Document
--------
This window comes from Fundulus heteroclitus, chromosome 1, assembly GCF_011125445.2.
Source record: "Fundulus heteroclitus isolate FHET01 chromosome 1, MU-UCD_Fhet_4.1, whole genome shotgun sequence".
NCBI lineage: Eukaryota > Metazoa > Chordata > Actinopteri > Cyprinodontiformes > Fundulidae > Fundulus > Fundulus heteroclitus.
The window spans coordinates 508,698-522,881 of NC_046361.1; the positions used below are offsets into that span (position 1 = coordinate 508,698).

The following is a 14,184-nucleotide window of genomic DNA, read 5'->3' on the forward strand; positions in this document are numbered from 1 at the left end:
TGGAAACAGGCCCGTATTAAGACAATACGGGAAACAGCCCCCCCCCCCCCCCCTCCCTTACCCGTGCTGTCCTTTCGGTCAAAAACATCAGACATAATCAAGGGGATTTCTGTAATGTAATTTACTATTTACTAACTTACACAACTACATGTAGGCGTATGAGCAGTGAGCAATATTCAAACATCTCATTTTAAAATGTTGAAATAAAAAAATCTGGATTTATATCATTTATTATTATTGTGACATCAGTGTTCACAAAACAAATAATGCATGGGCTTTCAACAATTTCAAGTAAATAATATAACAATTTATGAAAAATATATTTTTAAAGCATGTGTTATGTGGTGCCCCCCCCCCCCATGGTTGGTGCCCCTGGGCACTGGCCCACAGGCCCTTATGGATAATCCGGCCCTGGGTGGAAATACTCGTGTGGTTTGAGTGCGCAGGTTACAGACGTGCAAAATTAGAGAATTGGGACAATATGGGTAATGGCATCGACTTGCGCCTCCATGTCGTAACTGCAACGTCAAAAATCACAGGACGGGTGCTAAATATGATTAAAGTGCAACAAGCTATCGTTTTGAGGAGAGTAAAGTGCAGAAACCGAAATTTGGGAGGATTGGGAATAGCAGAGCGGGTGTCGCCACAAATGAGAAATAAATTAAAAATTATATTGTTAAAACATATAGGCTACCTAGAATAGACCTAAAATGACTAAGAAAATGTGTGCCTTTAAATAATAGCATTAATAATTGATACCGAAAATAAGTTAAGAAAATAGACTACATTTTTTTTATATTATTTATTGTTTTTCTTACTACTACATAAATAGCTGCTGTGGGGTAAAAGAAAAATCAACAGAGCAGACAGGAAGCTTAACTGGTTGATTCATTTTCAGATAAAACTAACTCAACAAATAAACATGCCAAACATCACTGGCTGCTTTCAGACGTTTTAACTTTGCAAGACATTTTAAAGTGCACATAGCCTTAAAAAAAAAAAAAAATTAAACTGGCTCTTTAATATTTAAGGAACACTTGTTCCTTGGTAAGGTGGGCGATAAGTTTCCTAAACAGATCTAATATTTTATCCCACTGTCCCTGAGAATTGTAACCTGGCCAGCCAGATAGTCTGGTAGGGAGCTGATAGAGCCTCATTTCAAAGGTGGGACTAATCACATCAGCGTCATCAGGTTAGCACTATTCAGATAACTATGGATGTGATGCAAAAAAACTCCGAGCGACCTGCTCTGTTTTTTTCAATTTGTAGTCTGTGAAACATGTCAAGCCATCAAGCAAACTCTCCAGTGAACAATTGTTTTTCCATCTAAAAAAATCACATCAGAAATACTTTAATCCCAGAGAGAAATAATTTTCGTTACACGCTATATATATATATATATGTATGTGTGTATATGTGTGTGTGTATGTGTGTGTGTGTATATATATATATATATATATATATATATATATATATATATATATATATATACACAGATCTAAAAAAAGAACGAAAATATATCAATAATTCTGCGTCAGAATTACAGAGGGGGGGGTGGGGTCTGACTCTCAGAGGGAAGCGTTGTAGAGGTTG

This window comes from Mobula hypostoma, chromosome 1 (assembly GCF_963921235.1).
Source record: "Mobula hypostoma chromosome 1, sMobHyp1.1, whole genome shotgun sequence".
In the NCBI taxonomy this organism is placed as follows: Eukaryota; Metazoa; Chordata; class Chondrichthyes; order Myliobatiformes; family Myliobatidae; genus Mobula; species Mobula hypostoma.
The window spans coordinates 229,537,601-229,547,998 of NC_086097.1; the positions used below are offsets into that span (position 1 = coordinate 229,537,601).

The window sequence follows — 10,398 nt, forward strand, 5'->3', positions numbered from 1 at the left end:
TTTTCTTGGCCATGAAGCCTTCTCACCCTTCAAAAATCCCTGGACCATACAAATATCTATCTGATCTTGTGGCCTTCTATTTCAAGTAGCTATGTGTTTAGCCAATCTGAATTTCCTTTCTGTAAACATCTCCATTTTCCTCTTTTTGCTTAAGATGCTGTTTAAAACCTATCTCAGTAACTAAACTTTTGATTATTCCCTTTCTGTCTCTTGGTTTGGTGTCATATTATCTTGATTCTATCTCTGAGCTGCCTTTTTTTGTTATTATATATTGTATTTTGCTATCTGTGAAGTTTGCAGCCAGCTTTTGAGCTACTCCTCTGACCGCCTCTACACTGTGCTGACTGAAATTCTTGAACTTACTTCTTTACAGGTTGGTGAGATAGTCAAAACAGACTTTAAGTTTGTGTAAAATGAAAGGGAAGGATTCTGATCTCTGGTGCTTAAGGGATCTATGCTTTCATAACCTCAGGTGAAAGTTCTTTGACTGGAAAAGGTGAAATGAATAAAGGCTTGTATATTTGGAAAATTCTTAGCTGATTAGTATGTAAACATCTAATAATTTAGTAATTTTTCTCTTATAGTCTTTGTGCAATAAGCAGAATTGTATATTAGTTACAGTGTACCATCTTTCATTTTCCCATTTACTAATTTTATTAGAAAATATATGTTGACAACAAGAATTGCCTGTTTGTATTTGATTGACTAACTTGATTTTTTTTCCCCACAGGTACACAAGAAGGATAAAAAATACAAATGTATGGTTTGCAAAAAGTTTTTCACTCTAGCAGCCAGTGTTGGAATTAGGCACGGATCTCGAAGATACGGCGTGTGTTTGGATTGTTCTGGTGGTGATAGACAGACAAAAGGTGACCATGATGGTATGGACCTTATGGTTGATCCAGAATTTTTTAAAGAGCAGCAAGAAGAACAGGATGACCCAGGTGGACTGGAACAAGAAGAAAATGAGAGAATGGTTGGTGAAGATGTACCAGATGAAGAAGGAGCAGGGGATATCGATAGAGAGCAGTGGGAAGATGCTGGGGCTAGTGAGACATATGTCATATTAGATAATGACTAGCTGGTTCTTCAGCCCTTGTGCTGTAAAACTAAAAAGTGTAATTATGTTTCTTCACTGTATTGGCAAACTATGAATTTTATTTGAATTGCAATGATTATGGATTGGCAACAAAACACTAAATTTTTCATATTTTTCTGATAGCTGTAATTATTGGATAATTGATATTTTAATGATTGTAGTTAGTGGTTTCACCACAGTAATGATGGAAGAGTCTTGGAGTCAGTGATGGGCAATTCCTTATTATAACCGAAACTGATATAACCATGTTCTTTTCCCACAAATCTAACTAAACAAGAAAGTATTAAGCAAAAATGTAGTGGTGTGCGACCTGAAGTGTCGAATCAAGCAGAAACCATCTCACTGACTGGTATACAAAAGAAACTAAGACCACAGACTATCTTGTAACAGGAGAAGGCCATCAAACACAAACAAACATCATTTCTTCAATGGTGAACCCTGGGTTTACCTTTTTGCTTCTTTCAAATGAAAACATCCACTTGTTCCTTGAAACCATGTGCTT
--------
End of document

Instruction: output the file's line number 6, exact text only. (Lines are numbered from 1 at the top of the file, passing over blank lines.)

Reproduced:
TGGAAACAGGCCCGTATTAAGACAATACGGGAAACAGCCCCCCCCCCCCCCCCTCCCTTACCCGTGCTGTCCTTTCGGTCAAAAACATCAGACATAATCAAGGGGATTTCTGTAATGTAATTTACTATTTACTAACTTACACAACTACATGTAGGCGTATGAGCAGTGAGCAATATTCAAACATCTCATTTTAAAATGTTGAAATAAAAAAATCTGGATTTATATCATTTATTATTATTGTGACATCAGTGTTCACAAAACAAATAATGCATGGGCTTTCAACAATTTCAAGTAAATAATATAACAATTTATGAAAAATATATTTTTAAAGCATGTGTTATGTGGTGCCCCCCCCCCCCATGGTTGGTGCCCCTGGGCACTGGCCCACAGGCCCTTATGGATAATCCGGCCCTGGGTGGAAATACTCGTGTGGTTTGAGTGCGCAGGTTACAGACGTGCAAAATTAGAGAATTGGGACAATATGGGTAATGGCATCGACTTGCGCCTCCATGTCGTAACTGCAACGTCAAAAATCACAGGACGGGTGCTAAATATGATTAAAGTGCAACAAGCTATCGTTTTGAGGAGAGTAAAGTGCAGAAACCGAAATTTGGGAGGATTGGGAATAGCAGAGCGGGTGTCGCCACAAATGAGAAATAAATTAAAAATTATATTGTTAAAACATATAGGCTACCTAGAATAGACCTAAAATGACTAAGAAAATGTGTGCCTTTAAATAATAGCATTAATAATTGATACCGAAAATAAGTTAAGAAAATAGACTACATTTTTTTTATATTATTTATTGTTTTTCTTACTACTACATAAATAGCTGCTGTGGGGTAAAAGAAAAATCAACAGAGCAGACAGGAAGCTTAACTGGTTGATTCATTTTCAGATAAAACTAACTCAACAAATAAACATGCCAAACATCACTGGCTGCTTTCAGACGTTTTAACTTTGCAAGACATTTTAAAGTGCACATAGCCTTAAAAAAAAAAAAAAATTAAACTGGCTCTTTAATATTTAAGGAACACTTGTTCCTTGGTAAGGTGGGCGATAAGTTTCCTAAACAGATCTAATATTTTATCCCACTGTCCCTGAGAATTGTAACCTGGCCAGCCAGATAGTCTGGTAGGGAGCTGATAGAGCCTCATTTCAAAGGTGGGACTAATCACATCAGCGTCATCAGGTTAGCACTATTCAGATAACTATGGATGTGATGCAAAAAAACTCCGAGCGACCTGCTCTGTTTTTTTCAATTTGTAGTCTGTGAAACATGTCAAGCCATCAAGCAAACTCTCCAGTGAACAATTGTTTTTCCATCTAAAAAAATCACATCAGAAATACTTTAATCCCAGAGAGAAATAATTTTCGTTACACGCTATATATATATATATATGTATGTGTGTATATGTGTGTGTGTATGTGTGTGTGTGTATATATATATATATATATATATATATATATATATATATATATATATATATACACAGATCTAAAAAAAGAACGAAAATATATCAATAATTCTGCGTCAGAATTACAGAGGGGGGGGTGGGGTCTGACTCTCAGAGGGAAGCGTTGTAGAGGTTG